Amazon AWS Identity and Access Management (IAM) is a powerful tool. Access for any user can be granted or denied, even on individual API calls. Security is always a concern for all users, and Amazon AWS provides a resource that can further prevent unauthorized access. Multi-Factor Authentication (MFA) requires a user to present two or more independent credentials to gain access. Simply put, Multi-Factor Authentication provides more than one layer of defense to prevent an unauthorized breach. Even on individual API calls, you can specify whether MFA must be enabled in order for the API to return data. In order to ensure all users are using MFA, we’re going to build a Lambda function that will find all users that are lacking both a physical MFA device and a Virtual MFA device. This list of users will then be sent daily to an SNS topic so that the users can be instructed to enable MFA.
This walkthrough will demonstrate how to use and create the following:
- MFA types and calls
- Python implementation of logic
- AWS Identity and Access Management (IAM) Policy, and Role definition for Lambda function
- AWS Lambda function creation
MFA Types and API Calls to Describe MFA Devices
There are two API calls Amazon AWS provides for checking whether MFA is enabled, list_mfa_devices and list_virtual_mfa_devices. The call list_mfa_devices checks which users have physical MFA enabled. The request syntax accepts a UserName, so it’s simple to check which users have physical MFA. The call list_virtual_mfa_devices lists all virtual MFA devices on the AWS instance. The request syntax for list_virtual_mfa_devices does not accept a UserName, but the response syntax returns which users have virtual MFA.
The function checks if a user lacks both a virtual MFA device and a physical MFA device. The API calls for physical and virtual MFA take different parameters, so it’s not as simple as looping through users and passing a UserName to both calls. Once it discovers who does not have MFA enabled, it publishes a list of UserNames to an SNS topic that we’re going to name “MfaLacking”.
Required IAM Policy and Role
AWS Lambda can invoke AWS APIs through a number of different SDKs, but only if it has proper permissions to do so. Permissions in this context are two-fold:
- Allow AWS Lambda to call AWS APIs on your behalf (Service Role/Trust Relationship)
- Allow specific API actions for the Role (Policy)
The steps to create this function are as follows:
- Create the policy. From the AWS Console, navigate to Identity and Access Management (IAM) and find the Policies tab.
- Create a Policy by using the Policy Generator. For the AWS Service input select “AWS Identity and Access Management”. We will then need 3 “Actions” selected: ListMFADevices, ListUsers, and ListVirtualMFADevices. The “Amazon Resource Name” input set to *. After selecting the actions, you must select the “Add Statement” button for them to be added to the policy.
- Select Next Step and after providing a name and description, then select the “Create Policy” button.
- Create the IAM Role associated with this policy created above by selecting the Roles tab, then selecting the “Create Role” button and specifying AWS Lambda as the Service Role. Next, attach the recently created Policy (from the previous step) and review before creating.
- Create an SNS topic by navigating to the SNS from the AWS Console and select “Create New Topic”. As shown below, enter the “Topic name” of “mfa_lacking” and the “Display name” of “MfaLacking”. The “Display name” must be 11 characters or less.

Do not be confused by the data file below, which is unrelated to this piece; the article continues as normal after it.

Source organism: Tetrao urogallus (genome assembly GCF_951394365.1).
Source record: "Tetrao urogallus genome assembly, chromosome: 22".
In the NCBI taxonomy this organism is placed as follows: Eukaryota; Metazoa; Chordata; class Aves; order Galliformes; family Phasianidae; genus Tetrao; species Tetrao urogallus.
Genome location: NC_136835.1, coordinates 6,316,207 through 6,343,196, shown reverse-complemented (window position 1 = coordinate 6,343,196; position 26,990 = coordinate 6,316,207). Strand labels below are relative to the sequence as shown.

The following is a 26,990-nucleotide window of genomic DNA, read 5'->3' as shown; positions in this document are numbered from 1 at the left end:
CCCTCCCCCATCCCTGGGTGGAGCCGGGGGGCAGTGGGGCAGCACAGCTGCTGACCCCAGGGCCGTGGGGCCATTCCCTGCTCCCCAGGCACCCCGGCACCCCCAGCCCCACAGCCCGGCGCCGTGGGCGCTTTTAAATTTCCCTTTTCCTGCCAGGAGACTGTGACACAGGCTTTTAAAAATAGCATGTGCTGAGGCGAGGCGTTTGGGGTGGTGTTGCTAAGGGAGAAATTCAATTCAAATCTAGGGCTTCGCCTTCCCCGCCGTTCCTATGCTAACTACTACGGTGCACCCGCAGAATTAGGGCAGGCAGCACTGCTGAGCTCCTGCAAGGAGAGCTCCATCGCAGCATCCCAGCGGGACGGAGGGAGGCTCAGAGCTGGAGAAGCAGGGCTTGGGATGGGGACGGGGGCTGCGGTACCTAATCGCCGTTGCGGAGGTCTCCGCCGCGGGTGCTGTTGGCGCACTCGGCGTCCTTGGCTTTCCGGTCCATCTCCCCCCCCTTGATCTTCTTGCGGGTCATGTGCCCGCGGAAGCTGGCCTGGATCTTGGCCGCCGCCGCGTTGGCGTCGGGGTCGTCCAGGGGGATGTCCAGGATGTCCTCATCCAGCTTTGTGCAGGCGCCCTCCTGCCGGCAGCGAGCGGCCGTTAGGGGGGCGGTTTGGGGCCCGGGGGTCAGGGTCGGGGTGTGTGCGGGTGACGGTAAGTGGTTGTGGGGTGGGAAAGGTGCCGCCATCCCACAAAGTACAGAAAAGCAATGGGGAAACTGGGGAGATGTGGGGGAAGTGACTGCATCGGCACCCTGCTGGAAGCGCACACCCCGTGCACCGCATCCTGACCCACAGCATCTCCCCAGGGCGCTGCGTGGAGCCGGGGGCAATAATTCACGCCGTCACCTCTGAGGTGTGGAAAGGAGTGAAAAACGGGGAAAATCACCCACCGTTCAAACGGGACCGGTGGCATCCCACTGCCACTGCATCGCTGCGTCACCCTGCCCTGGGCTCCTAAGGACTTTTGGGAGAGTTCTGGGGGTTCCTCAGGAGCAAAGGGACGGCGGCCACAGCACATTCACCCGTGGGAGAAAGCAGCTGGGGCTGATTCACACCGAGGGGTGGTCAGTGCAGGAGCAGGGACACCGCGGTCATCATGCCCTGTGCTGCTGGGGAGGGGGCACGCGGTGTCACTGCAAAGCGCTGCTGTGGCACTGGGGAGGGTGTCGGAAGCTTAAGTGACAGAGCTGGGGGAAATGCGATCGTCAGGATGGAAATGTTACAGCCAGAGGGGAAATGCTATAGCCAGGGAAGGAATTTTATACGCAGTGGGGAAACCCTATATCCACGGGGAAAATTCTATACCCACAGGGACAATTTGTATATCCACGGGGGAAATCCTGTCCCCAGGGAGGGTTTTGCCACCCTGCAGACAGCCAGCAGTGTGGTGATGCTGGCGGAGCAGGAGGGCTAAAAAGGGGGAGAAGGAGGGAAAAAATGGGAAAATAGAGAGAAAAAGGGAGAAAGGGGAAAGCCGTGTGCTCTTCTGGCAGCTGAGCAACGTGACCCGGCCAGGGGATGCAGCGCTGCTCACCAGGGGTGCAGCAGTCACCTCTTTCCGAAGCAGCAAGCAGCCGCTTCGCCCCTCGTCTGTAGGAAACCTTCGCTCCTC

- Copy the “Topic ARN” after clicking create topic (as shown below). We will use the “Topic ARN” to assign policy permissions for this topic.
- From the AWS Console, navigate to Identity and Access Management (IAM) and select the Policies tab. Select Create Policy and then select Policy Generator.
- For AWS Service, select Amazon SNS. For Actions, select Publish. For Amazon Resource Name, paste the ARN number of the topic you copied earlier. This gives this role the ability to publish to only this SNS topic.
AWS Lambda Function
It is easiest to create Lambda functions using the web console, but you can also use the CLI or SDKs to accomplish the same result.
From the AWS Console , navigate to Lambda and continue on to create a function without using a blueprint (click the “Skip” button).
The following sections shown below should be set as follows:
- “Name” should be “dailyMfaCheck”
- “Description” is what the function does, and the “Runtime” is Python 2.7
- “Handler” should be “lambda_function.lamda_handler”
- “Role” should be “lamda_mfa_role”, the role we created with all the permissions above
- “Timeout” should be increased to 10 seconds, in case you have a large list of users the function must iterate over. Even if you do not have a large list of users, your user list may grow over time. The timeout increase will prevent the function from stopping prematurely
Examples and Benchmarks
Here’s an example of an email sent to someone subscribed to the SNS topic we created:
- This AWS instance had a small amount of users, and it still took 4 seconds for this command to run. If there are a large number of users, it may be necessary to increase the amount of time the function is allowed to run (the timeout value) or increase the memory allocation (to increase performance). Either can be edited in the Lambda function “Configuration” tab and selecting “Advanced settings” as shown below:
- When publishing to an SNS Topic, no one is required to subscribe to that topic. If the goal is to alert users that do not have MFA, they must be subscribed to the topic in order to receive the notification.
- AWS Lambda is only available in some regions, preventing some users from being able to run Lambda functions.